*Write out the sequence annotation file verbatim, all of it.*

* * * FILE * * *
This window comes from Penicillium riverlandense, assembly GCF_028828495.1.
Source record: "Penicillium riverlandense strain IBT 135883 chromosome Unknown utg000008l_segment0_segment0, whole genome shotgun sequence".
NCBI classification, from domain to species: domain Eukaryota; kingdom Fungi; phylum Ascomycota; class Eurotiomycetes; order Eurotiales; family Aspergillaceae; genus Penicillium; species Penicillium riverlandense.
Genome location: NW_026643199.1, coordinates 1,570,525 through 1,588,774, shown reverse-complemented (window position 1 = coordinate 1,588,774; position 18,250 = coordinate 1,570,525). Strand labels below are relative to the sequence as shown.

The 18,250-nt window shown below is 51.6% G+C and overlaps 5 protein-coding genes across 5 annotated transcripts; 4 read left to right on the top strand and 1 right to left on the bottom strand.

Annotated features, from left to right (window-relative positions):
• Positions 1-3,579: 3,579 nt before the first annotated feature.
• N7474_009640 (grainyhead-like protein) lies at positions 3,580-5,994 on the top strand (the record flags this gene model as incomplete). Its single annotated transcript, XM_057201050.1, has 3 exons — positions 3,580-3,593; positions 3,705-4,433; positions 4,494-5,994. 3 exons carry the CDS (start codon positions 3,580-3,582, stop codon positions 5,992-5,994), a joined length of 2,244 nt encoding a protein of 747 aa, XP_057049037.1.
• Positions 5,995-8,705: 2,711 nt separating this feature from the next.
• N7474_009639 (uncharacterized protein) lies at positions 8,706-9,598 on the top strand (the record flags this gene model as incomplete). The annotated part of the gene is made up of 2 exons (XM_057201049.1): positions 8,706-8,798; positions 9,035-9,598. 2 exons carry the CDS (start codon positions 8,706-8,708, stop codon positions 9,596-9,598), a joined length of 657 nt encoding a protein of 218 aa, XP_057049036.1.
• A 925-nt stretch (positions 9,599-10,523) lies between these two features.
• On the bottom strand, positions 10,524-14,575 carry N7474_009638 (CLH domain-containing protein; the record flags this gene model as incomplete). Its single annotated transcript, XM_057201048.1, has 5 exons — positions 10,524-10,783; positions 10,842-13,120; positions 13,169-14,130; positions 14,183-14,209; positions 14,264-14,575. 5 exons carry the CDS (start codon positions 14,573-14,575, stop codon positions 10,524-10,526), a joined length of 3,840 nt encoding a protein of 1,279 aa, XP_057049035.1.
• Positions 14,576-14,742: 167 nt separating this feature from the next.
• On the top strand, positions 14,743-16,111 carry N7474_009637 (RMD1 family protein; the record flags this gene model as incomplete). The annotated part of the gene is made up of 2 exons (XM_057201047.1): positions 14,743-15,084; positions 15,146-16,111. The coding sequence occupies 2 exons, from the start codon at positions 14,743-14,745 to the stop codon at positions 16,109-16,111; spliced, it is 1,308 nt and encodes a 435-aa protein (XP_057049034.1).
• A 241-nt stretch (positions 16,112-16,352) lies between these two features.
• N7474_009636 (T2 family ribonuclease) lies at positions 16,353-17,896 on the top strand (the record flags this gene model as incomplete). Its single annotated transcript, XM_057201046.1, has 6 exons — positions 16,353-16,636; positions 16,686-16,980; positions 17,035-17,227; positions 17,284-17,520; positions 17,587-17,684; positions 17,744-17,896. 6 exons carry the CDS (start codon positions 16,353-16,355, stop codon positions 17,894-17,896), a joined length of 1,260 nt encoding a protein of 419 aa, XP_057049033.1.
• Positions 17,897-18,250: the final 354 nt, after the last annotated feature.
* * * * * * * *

This window comes from Penicillium riverlandense, assembly GCF_028828495.1.
Source record: "Penicillium riverlandense strain IBT 135883 chromosome Unknown utg000008l_segment0_segment0, whole genome shotgun sequence".
NCBI classification, from domain to species: domain Eukaryota; kingdom Fungi; phylum Ascomycota; class Eurotiomycetes; order Eurotiales; family Aspergillaceae; genus Penicillium; species Penicillium riverlandense.
Genome location: NW_026643199.1, coordinates 1,570,525 through 1,588,774, shown reverse-complemented (window position 1 = coordinate 1,588,774; position 18,250 = coordinate 1,570,525). Strand labels below are relative to the sequence as shown.

The 18,250-nt window shown below is 51.6% G+C and overlaps 5 protein-coding genes across 5 annotated transcripts; 4 read left to right on the top strand and 1 right to left on the bottom strand.

Annotated features, from left to right (window-relative positions):
• Positions 1-3,579: 3,579 nt before the first annotated feature.
• N7474_009640 (grainyhead-like protein) lies at positions 3,580-5,994 on the top strand (the record flags this gene model as incomplete). Its single annotated transcript, XM_057201050.1, has 3 exons — positions 3,580-3,593; positions 3,705-4,433; positions 4,494-5,994. 3 exons carry the CDS (start codon positions 3,580-3,582, stop codon positions 5,992-5,994), a joined length of 2,244 nt encoding a protein of 747 aa, XP_057049037.1.
• Positions 5,995-8,705: 2,711 nt separating this feature from the next.
• N7474_009639 (uncharacterized protein) lies at positions 8,706-9,598 on the top strand (the record flags this gene model as incomplete). The annotated part of the gene is made up of 2 exons (XM_057201049.1): positions 8,706-8,798; positions 9,035-9,598. 2 exons carry the CDS (start codon positions 8,706-8,708, stop codon positions 9,596-9,598), a joined length of 657 nt encoding a protein of 218 aa, XP_057049036.1.
• A 925-nt stretch (positions 9,599-10,523) lies between these two features.
• On the bottom strand, positions 10,524-14,575 carry N7474_009638 (CLH domain-containing protein; the record flags this gene model as incomplete). Its single annotated transcript, XM_057201048.1, has 5 exons — positions 10,524-10,783; positions 10,842-13,120; positions 13,169-14,130; positions 14,183-14,209; positions 14,264-14,575. 5 exons carry the CDS (start codon positions 14,573-14,575, stop codon positions 10,524-10,526), a joined length of 3,840 nt encoding a protein of 1,279 aa, XP_057049035.1.
• Positions 14,576-14,742: 167 nt separating this feature from the next.
• On the top strand, positions 14,743-16,111 carry N7474_009637 (RMD1 family protein; the record flags this gene model as incomplete). The annotated part of the gene is made up of 2 exons (XM_057201047.1): positions 14,743-15,084; positions 15,146-16,111. The coding sequence occupies 2 exons, from the start codon at positions 14,743-14,745 to the stop codon at positions 16,109-16,111; spliced, it is 1,308 nt and encodes a 435-aa protein (XP_057049034.1).
• A 241-nt stretch (positions 16,112-16,352) lies between these two features.
• N7474_009636 (T2 family ribonuclease) lies at positions 16,353-17,896 on the top strand (the record flags this gene model as incomplete). Its single annotated transcript, XM_057201046.1, has 6 exons — positions 16,353-16,636; positions 16,686-16,980; positions 17,035-17,227; positions 17,284-17,520; positions 17,587-17,684; positions 17,744-17,896. 6 exons carry the CDS (start codon positions 16,353-16,355, stop codon positions 17,894-17,896), a joined length of 1,260 nt encoding a protein of 419 aa, XP_057049033.1.
• Positions 17,897-18,250: the final 354 nt, after the last annotated feature.